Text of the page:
Pakistan should have extended this card from three to four years with full-time active smart diplomacy and blame-game strategy both at regional and global levels.
Disclosing the arrest of Kulbhushan on the arrival of Iranian President was a futile act that led to an environment of mistrust and suspicion between Pakistan and Iran. This act of Pakistan provided India another opportunity to come closer to Iran. In other words, we lost Iran both at political and economic levels. In response to Pakistan, Iran stretched a friendly hand towards India. In other words, Pakistan secured nothing from Kulbhushan Yadav story but only pushed Iran towards India.
Read more: How serious is India about restoring connections with Pakistan?
The death sentence to Kulbhushan after a short trial will prove useless. Liquidating Indian agent within a year is unwise. Pakistan should have extended this card from three to four years with full-time active smart diplomacy and blame-game strategy both at regional and global levels. In result, it would have helped Pakistan to re-establish his deteriorated status at the global level which is greatly caricatured by India.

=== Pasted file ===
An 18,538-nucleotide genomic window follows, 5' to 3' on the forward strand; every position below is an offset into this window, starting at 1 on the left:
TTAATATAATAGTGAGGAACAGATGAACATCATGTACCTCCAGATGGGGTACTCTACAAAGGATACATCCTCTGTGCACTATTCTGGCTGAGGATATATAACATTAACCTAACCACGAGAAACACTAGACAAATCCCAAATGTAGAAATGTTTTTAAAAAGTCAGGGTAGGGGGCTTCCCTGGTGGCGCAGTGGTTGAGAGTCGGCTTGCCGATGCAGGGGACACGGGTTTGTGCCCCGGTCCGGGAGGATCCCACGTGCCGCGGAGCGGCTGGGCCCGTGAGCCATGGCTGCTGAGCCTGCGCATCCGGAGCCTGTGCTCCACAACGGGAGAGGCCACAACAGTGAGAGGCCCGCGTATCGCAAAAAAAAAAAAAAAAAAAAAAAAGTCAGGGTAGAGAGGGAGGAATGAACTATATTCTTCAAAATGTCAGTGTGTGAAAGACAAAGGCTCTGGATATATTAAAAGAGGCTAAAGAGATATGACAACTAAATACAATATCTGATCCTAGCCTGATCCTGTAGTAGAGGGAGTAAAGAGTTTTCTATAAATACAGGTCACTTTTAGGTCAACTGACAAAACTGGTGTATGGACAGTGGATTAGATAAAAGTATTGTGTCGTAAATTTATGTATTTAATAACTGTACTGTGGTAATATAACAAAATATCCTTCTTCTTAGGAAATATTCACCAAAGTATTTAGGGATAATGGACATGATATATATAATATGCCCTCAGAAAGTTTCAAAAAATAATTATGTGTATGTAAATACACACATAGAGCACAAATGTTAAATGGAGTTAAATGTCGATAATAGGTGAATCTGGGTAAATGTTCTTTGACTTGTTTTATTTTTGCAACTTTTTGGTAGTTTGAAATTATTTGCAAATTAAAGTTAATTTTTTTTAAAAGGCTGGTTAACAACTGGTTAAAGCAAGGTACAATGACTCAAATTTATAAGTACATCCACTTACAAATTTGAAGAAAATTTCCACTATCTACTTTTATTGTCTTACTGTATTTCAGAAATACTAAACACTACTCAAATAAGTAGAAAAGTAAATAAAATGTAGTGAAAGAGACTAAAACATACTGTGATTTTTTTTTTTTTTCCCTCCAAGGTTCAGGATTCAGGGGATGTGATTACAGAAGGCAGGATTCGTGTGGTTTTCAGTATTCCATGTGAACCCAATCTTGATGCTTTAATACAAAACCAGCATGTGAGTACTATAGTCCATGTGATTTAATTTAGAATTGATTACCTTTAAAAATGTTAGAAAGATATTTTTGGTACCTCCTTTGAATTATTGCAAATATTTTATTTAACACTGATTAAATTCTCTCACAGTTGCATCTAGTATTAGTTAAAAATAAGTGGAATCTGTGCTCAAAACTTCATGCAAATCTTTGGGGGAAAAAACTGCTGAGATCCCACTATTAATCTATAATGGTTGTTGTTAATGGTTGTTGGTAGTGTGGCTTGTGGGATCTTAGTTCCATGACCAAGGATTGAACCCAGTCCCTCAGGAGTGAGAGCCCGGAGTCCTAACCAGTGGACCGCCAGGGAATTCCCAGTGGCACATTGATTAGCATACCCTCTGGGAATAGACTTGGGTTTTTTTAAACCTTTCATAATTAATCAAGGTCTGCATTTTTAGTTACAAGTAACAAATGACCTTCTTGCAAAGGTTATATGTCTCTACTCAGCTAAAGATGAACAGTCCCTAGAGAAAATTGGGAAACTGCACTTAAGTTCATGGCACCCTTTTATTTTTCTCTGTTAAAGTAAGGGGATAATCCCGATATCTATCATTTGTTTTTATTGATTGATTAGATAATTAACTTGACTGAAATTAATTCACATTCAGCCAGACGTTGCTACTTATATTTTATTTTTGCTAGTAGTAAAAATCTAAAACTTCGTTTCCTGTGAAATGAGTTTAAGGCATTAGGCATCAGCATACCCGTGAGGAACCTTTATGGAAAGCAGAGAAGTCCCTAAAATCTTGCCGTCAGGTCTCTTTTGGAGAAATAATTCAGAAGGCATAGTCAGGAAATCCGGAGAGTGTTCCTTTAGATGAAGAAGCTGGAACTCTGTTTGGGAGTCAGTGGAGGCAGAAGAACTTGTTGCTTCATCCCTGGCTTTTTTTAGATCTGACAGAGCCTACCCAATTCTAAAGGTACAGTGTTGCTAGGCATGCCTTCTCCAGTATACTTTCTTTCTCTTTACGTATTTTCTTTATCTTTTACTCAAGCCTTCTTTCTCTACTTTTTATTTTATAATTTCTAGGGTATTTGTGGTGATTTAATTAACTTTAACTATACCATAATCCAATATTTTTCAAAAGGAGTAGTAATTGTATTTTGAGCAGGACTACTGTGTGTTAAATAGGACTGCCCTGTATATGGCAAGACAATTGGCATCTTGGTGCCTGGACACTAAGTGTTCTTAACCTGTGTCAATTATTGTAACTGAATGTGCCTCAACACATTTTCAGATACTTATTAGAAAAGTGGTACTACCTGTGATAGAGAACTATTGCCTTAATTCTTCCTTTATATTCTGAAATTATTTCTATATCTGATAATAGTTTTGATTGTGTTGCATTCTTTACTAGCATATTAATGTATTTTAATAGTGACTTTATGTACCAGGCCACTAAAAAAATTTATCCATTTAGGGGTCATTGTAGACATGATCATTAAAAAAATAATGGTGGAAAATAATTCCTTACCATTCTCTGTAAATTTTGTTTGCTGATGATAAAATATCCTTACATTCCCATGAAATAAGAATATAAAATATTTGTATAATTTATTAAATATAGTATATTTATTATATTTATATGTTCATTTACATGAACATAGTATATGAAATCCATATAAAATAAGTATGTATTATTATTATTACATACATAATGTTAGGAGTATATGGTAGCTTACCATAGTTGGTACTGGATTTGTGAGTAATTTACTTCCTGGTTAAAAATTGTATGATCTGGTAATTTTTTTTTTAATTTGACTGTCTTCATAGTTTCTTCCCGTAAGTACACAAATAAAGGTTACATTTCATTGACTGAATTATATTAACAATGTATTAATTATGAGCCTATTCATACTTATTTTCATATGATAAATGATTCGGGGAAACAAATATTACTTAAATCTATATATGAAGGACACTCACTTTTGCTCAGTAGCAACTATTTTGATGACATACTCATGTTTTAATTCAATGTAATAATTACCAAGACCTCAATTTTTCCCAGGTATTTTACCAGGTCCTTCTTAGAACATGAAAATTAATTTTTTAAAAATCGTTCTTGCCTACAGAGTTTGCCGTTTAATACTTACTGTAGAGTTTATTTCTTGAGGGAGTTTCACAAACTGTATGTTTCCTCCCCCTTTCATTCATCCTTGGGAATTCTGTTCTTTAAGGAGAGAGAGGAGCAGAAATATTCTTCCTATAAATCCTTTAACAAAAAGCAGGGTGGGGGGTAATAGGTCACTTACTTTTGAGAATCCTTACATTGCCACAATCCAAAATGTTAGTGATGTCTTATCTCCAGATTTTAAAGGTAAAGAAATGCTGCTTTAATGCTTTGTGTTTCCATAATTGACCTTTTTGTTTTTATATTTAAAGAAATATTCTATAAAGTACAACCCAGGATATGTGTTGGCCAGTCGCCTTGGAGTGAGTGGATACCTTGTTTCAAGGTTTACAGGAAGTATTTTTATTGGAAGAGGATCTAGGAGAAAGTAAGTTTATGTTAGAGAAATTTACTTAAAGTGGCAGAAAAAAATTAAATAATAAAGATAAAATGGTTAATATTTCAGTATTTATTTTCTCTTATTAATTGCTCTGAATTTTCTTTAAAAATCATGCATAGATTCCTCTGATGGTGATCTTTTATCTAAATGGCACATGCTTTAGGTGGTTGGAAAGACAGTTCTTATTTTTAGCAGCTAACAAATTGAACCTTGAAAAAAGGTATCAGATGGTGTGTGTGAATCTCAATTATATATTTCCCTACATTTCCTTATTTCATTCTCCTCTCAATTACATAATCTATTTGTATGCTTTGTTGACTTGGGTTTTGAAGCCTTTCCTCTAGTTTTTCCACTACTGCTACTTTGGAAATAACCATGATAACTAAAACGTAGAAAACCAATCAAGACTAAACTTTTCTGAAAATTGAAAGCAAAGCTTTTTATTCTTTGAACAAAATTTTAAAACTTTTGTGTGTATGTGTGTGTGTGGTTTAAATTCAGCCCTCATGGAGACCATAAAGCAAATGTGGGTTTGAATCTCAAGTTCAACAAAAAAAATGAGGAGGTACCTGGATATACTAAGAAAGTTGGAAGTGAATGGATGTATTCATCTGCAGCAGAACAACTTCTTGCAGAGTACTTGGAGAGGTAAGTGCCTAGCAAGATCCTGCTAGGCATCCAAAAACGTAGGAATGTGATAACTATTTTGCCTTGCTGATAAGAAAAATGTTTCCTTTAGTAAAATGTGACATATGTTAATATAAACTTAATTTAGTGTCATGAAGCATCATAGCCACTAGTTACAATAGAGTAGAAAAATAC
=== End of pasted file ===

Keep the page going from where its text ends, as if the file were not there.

Job-lookup story of missing Pak army retired officer
Indian newspaper ‘Times of India’ (TOM) has intentionally mentioned Kulbhushan Yadav as a ‘retired’ Indian Navy officer in order to balance the game against Pakistan, as the missing Lieutenant Colonel Habib Zahir is also a retired officer in Pak army.
Pakistan must take the issue of missing ‘retired’ officer at a higher level in order to make the regional states cognizant about the situation.
The ‘job-lookup story’ of the missing Lieutenant Colonel is in itself a disgraceful story for Pakistan and Pakistan Army. In such critical security situation where Pakistani security agencies are seriously facing challenges both at regional and global levels, the lustful nature of retired army officers to go abroad for jobs is shameful and disgusting.
Read more: Are Indians and Pakistanis on the same page when they talk of draining the swamp of terrorism?
Yet, the game is in Pakistan’s hands. Any further mistakes or unwise steps can lead to losing regional and global influences. Pakistan must take the issue of missing ‘retired’ officer at a higher level in order to make the regional states cognizant about the situation.
Pakistan media should help the security agencies and government to present the case of Habib Zahir in front of international community. It will help Pakistan to dissuade India from possible blame-game against Pakistan. In result, India will not be able to secure a new card at both diplomatic and political levels.
Abdul Rahim has completed his M. Phil degree with a focus on foreign policies, regional security, and strategic affairs at International Islamic University, Islamabad. The views expressed in this article are the author’s own and do not necessarily reflect Global Village Space’s editorial policy.